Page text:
Working Abroad: Present Facts & Future Trends
The The Future of Working Abroad report is based on data from the Expat Insider 2021 survey. The survey was conducted online — responses not being limited to members of the global InterNations community — and ran from 7 January to 31 January 2021. In total, 12,420 expats representing 174 nationalities and living in 186 countries or territories participated; the general Expat Insider report and an overall country ranking based on their responses were published in May 2021.
This report, however, uses mainly data sets from expats who are currently doing any kind of paid work abroad. Responses from retirees, stay-at-home parents, volunteers, etc. were not taken into account for the most part. Around the world, 8,313 survey respondents match this definition of “working expats”. They are spread across 175 destinations and represent 166 different nationalities.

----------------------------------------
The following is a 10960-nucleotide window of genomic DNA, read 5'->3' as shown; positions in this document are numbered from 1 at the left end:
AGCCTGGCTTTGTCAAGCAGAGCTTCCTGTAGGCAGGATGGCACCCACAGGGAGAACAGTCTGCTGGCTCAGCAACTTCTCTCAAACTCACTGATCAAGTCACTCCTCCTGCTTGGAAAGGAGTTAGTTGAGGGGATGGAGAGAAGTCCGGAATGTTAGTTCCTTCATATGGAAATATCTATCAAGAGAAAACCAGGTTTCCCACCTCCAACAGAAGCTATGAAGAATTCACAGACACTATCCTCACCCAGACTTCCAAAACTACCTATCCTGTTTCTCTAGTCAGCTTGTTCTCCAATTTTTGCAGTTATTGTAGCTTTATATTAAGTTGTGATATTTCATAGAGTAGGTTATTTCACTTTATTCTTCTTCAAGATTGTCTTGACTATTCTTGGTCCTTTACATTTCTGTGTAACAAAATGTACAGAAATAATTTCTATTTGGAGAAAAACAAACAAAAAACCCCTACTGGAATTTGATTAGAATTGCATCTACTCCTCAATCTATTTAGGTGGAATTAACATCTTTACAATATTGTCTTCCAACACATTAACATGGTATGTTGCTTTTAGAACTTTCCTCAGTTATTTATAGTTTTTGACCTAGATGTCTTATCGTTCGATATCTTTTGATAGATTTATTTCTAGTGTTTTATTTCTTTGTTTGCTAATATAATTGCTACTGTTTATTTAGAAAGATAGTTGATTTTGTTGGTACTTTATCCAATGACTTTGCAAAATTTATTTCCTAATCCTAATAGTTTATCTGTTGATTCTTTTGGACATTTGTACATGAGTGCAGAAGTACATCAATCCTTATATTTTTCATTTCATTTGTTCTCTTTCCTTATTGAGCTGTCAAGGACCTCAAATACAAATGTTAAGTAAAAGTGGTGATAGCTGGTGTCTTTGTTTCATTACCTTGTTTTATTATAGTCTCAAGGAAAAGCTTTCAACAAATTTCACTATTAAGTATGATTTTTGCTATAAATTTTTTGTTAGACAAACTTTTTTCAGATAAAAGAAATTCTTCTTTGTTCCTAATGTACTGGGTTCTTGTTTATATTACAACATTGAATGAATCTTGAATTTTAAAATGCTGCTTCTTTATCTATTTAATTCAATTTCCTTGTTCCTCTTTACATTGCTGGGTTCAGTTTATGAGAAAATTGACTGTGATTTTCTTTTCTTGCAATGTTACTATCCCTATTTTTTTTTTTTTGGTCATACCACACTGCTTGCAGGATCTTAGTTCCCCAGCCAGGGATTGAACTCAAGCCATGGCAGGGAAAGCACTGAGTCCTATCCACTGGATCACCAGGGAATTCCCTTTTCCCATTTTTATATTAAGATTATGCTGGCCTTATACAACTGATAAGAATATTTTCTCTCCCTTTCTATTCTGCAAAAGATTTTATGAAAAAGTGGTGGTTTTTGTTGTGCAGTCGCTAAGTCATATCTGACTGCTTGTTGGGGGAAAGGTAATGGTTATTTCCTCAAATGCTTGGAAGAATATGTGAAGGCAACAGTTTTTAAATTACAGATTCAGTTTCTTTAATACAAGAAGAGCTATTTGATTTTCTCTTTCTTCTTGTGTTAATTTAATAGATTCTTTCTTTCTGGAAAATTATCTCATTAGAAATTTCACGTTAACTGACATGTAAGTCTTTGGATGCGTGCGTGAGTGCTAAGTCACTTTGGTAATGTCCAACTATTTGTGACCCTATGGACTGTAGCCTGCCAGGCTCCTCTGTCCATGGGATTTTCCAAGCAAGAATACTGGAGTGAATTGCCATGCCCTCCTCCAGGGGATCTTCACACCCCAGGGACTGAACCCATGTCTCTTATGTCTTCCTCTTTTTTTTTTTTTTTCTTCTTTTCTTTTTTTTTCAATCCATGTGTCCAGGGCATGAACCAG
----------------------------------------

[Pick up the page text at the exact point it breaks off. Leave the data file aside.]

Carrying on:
The respondents currently working abroad answered questions to describe their working life, such as their field of work, their employment status, their average working hours, and what they especially appreciate about their job. These questions provide some insights into the status quo of working abroad, but the survey was also aimed at finding out more about how COVID-19 has been transforming the workplace — especially the rise of remote work — and how expats envision their ideal work environment.
Lastly, the questionnaire also included two rating questions on the topic of “New Work” — the new way of working in the global and digital age, with values such as freedom, autonomy, creativity, and self-fulfillment being considered increasingly important. Respondents were asked to rate how important such values are in the business culture of their host country and how their current country of residence compares to their home country in this regard.
Who’s Working Abroad?